Sunday 22 May 2011

Singapore: MacRitchie Park run

MacRitchie Park trail mapMacRitchie Reservoir car park was full of runners preparing for their early morning jog around the lake. With a slightly overloaded belly of water, I set off in the anti-clockwise direction on the 11.5km route with Coldplay playing gently in my ears. Sunlight had yet to penetrate the dense tree cover adding to the wonderful state of solitude in the park.

One and a half albums later, I arrived back at the visitor centre with sore (but happy) nipples and very soggy socks. A superb morning.


Oliver said...

Dear Steve
I enjoy reading your blog! And since we are also about to move from Dubai to Singapore, I wanted to ask for your advice: is a car needed in Singapore to get around conveniently or would you say one can do with MRT?
And condo or house?
Would appreciate your feedback.

Mr. Steve said...


Thanks for your comment - delighted to help.

A car is not essential in Singapore as public transport (MRT and buses) is efficient, air-conditioned, clean, safe, reliable and affordable. Taxis are cheap and exceedingly easy to use. You can order a taxi from your home or mobile phone, the system sends a message to the cabs in the area and a response time will be sent to your phone. You can also hail a taxi anywhere on the streets. Although occasionally there can be a problem getting a taxi at certain times of the day or week (such as Friday evenings) or when there is heavy rain, they are very efficient.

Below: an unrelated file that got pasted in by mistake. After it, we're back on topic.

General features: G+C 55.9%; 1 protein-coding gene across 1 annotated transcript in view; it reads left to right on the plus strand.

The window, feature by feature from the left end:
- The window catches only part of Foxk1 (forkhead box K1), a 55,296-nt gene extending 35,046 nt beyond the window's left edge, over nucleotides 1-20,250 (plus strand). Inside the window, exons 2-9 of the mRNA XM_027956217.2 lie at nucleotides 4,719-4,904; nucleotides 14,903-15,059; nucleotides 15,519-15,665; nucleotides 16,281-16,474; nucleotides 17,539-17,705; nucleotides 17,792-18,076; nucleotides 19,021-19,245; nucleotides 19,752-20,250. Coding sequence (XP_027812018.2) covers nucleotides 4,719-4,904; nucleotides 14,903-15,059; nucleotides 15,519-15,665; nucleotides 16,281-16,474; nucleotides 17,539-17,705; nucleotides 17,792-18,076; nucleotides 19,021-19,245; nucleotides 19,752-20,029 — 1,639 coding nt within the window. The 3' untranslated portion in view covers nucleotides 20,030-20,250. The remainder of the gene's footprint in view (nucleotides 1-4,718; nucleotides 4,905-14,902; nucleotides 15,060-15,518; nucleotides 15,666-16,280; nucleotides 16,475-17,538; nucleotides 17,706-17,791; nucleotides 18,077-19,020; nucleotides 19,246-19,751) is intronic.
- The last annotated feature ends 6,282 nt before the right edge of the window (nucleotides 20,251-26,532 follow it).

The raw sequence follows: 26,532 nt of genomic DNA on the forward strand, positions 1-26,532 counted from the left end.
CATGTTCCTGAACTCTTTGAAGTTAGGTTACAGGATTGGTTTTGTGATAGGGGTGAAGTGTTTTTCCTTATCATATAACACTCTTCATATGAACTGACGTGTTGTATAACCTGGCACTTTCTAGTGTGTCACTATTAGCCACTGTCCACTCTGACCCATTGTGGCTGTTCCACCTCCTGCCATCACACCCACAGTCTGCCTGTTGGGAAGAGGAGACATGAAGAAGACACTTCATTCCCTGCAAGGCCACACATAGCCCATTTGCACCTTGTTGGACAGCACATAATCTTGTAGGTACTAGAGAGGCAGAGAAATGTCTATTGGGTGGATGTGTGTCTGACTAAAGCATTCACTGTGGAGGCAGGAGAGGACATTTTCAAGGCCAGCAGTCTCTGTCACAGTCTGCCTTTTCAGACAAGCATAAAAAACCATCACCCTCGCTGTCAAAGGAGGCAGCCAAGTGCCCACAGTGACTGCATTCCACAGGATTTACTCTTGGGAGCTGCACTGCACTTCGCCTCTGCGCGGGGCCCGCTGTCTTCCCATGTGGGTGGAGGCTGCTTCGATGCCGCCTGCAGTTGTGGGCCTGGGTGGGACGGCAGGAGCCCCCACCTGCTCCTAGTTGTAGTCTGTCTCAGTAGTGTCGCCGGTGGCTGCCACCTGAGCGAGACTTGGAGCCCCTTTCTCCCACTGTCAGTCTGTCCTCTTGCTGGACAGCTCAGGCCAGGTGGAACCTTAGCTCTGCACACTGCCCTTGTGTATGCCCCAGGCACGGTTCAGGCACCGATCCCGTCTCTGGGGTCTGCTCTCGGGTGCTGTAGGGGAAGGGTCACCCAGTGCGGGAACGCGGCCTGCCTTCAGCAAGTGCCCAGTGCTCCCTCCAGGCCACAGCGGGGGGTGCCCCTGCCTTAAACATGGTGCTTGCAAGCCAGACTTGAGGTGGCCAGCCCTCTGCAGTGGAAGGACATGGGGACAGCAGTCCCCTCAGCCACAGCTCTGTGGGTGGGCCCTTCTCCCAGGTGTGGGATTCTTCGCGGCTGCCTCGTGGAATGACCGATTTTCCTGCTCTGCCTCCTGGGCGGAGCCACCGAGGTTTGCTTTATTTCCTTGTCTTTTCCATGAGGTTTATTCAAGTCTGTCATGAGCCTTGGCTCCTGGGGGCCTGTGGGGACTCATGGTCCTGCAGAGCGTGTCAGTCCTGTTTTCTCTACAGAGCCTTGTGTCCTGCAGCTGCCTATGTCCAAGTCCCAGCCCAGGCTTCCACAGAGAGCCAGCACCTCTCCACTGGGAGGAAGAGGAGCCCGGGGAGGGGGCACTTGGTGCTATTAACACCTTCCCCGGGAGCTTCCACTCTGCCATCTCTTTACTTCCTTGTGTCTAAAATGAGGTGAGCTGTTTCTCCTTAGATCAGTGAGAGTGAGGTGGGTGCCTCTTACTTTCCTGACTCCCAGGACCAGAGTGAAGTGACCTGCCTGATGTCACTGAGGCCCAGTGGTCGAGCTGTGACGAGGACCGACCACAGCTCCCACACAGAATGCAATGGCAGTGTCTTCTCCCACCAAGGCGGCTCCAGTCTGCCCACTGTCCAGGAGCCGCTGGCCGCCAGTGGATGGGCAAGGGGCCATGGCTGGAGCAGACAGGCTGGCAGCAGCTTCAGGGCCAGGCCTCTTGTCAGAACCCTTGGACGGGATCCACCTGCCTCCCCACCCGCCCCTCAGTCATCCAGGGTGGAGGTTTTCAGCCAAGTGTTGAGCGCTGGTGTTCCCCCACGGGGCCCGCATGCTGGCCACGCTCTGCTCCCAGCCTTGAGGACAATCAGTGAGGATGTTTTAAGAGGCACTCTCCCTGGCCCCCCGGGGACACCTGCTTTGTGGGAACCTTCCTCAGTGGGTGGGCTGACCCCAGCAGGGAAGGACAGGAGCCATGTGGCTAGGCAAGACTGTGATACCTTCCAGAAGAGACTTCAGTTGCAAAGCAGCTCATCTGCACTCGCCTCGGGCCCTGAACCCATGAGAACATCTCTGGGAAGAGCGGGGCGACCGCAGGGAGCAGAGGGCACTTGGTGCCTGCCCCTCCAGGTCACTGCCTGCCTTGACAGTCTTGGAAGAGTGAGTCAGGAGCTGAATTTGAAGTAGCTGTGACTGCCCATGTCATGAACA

The other thing to consider is that cars are very expensive to buy and maintain in Singapore - a deliberate ploy by the government to restrict the number of cars on the road. Insurance is not cheap either – we had considerable problems getting a no claims statement from our insurers in Oman, so it’s worth arranging this now before you leave Dubai, whether or not you decide to buy in Singapore.

Unlike the Middle East, exercise is a part of daily life on the island. I walk to work on most days. Apart from the major motorways, all roads have pavements, footbridges and pedestrian crossings. There are a small number of cyclists (mostly serious expats) but otherwise bikes are not that common. Motor bikes and scooters are very popular.

I can’t provide too much advice on housing as we were allocated our accommodation. Houses are ludicrously expensive. Private apartments are cheaper and usually include facilities such as pools and gyms.

Hope that helps!